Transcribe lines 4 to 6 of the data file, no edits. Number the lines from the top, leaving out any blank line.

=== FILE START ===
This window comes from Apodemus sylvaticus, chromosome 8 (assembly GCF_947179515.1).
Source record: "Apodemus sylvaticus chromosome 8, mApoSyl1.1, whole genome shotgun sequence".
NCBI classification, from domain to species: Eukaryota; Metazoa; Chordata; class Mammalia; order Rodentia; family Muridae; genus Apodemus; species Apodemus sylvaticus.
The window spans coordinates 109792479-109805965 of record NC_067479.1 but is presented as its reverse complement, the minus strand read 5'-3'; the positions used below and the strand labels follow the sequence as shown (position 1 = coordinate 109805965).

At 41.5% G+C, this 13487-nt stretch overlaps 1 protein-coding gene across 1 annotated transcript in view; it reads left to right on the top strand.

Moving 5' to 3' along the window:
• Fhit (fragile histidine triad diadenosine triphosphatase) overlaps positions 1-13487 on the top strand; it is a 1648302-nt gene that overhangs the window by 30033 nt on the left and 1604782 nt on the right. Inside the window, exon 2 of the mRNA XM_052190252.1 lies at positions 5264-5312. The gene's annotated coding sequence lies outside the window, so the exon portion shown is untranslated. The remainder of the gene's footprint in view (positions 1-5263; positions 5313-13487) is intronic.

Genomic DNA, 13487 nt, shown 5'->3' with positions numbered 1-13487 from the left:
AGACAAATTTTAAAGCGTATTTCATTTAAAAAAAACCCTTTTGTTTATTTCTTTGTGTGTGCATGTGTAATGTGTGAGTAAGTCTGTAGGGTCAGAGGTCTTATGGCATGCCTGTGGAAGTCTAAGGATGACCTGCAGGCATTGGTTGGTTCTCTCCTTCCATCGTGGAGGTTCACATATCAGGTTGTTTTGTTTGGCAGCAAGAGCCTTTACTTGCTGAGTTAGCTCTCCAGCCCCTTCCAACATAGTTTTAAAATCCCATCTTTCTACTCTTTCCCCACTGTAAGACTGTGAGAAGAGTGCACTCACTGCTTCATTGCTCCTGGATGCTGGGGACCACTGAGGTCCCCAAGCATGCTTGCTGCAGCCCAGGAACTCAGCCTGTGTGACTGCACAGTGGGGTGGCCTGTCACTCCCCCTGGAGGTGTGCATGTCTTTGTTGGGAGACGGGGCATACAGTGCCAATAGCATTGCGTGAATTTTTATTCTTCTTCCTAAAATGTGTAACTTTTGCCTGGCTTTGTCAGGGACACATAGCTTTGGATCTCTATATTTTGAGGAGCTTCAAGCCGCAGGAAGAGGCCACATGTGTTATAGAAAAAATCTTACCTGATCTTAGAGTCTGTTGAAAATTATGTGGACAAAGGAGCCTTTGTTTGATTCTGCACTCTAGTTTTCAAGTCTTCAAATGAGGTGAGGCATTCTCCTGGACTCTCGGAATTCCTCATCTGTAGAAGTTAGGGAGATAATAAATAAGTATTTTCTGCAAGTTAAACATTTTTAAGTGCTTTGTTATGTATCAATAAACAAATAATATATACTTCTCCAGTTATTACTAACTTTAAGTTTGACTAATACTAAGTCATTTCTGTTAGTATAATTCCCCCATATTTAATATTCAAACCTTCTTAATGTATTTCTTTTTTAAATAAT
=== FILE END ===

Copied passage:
The window spans coordinates 109792479-109805965 of record NC_067479.1 but is presented as its reverse complement, the minus strand read 5'-3'; the positions used below and the strand labels follow the sequence as shown (position 1 = coordinate 109805965).

At 41.5% G+C, this 13487-nt stretch overlaps 1 protein-coding gene across 1 annotated transcript in view; it reads left to right on the top strand.

Moving 5' to 3' along the window: